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DDA Complaint against Jetstar

The Complaint under the DDA

Wheelchair-user Sheila King lodged a Disability Discrimination Act complaint against Jetstar when she was refused carriage on a flight between Adelaide and Brisbane four years ago. The basis for Jetstar's refusal of service was that there were already two people using wheelchairs travelling on that flight.

Sheila was offered carriage on a later flight, but this did not suit her other travel arrangements, and she had to travel with another airline at an increased cost  .   

The Two-Wheelchair Policy 

The two-wheelchair policy is practiced by low fares airlines Jetstar, Virgin Australia and Tiger in Australian. Jetstar's parent airline Qantas and Virgin International flights do not have this policy.  

Under this policy, only two wheelchair-bound passengers are allowed on a particular flight

Human Rights Conciliation Attempt 

Sheila's complaint was investigated by the Australian Human Rights Commission, and conciliation was attempted. Over 50 per cent of discrimination complaints are resolved this way, but unfortunately this one was not. So Sheila exercised her right to take the complaint to the Federal Court. 

The Federal Court Decision 

The Federal Court found that Sheila had been discriminated against by Jetstar. However, the Court also found that to completely remove limits on numbers of passengers using wheelchairs on narrow-bodied aircraft would cause Jetstar unjustifiable hardship. Sheila's complaint was therefore dismissed. As is the usual rule in the courts, costs were awarded against the losing party.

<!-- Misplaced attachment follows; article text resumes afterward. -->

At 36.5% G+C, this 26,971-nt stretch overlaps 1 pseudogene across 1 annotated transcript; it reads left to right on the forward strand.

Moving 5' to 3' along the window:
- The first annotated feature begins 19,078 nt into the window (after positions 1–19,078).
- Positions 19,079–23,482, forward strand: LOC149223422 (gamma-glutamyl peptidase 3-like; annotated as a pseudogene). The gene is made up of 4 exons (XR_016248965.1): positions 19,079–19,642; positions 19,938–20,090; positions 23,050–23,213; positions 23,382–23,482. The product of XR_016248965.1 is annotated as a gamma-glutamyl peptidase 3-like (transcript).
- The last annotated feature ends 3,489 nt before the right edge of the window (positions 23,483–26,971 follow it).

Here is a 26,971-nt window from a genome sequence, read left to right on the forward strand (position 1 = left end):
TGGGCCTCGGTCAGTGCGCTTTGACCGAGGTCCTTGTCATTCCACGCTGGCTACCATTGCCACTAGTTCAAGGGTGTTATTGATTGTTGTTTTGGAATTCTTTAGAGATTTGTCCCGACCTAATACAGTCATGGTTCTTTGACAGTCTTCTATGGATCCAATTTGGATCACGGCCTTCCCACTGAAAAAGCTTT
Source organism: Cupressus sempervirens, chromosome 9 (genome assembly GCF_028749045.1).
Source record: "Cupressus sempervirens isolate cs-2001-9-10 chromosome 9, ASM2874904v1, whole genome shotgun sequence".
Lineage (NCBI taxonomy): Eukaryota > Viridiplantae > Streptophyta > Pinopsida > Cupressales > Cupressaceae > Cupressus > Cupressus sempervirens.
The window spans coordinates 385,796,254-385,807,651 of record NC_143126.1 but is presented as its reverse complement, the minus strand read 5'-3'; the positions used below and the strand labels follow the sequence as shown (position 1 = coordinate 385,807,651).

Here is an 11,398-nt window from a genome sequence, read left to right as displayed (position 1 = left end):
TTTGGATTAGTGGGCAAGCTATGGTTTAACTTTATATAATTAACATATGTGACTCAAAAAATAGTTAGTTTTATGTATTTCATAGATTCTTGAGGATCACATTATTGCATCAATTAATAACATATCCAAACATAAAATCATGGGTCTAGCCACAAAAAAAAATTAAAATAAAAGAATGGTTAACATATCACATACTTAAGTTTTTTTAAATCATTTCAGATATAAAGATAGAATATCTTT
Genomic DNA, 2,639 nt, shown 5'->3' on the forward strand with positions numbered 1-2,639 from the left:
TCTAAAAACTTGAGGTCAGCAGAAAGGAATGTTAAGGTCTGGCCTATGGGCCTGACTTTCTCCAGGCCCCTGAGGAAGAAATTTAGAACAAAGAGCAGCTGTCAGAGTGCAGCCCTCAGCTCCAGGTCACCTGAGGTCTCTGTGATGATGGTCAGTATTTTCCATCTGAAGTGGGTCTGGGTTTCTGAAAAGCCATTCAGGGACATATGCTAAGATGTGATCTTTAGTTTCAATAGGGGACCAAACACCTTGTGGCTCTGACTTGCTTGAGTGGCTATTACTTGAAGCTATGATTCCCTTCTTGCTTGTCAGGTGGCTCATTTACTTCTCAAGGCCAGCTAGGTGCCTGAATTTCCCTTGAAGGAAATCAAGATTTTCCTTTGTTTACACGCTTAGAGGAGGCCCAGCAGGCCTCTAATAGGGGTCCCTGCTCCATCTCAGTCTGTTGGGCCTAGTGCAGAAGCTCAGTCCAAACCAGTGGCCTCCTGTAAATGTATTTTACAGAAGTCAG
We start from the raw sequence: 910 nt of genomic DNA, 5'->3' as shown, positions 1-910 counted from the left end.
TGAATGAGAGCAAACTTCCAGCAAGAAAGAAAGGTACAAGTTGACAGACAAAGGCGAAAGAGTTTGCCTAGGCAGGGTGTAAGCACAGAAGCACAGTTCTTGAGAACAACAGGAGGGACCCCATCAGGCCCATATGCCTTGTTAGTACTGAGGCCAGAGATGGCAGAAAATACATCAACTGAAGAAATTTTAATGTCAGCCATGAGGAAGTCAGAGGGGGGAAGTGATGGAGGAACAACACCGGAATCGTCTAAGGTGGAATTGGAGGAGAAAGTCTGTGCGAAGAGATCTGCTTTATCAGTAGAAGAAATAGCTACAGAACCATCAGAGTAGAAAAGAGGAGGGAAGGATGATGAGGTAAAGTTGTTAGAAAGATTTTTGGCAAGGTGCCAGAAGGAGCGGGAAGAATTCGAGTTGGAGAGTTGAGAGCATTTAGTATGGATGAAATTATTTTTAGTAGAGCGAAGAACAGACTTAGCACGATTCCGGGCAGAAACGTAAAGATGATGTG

Sheila King has said that she will appeal this decision to the full Federal Court. 

Federal Court Judge's Comment 

Federal Court judge Alan Robertson ruled in favour of Jetstar saying Ms King did not select "Wheelchairs" under a special requirements section of the airlines website and that it had offered to put her on another flight. 

Judge Alan Roberts said " I also take it into account that Jetstar is a low cost Airline. This has the consequence that not as many services are available as many services are available as a full cost Airline. Its relevant on this aspect of the case in my opinion, that the wheelchair assistance services are of a substantial kind and duration." 

Jetstar’s Comment on the Court Decision 

Jetstar welcomed the decision and said "Jetstar's Two Wheelchair practice has been found not be unlawful Discrimination. This practice is similar to that used by other low cost carries in Australia, and is designed to balance care for passengers requiring assistance with the everyday operational needs of a low fares Airline" 

Sydney DDA adviser for Mrs King 

Joanna Shulman, the head of Redfern Legal Centre in Sydney who advised Ms King, says the ruling demonstrates that Australia's discrimination laws are not strong enough to protect the rights of people with disabilities. 

He also raised the issue of the extent to which a business could adopt a business model that is Discriminatory, particularly when the business model came into existence after the DDA came into effect in 1993. 

"Ms King's experience demonstrates that these laws need to be strengthened in order to ensure that service providers cannot discriminate on the grounds of disability," she said. 

"Limitations on access to transport can affect a person's ability to work, access health services, spend time with family or enjoy travel. 

"Urgent reform is therefore needed to ensure equal access is achieved." 

The Federal Government is currently reviewing the nation's discrimination laws. 

The Federal Court in Sydney later dismissed Ms King's appeal against the original January judgment. 

By John Bedwell Sydney Access Consultant for Obvius Access 18th December 2012 


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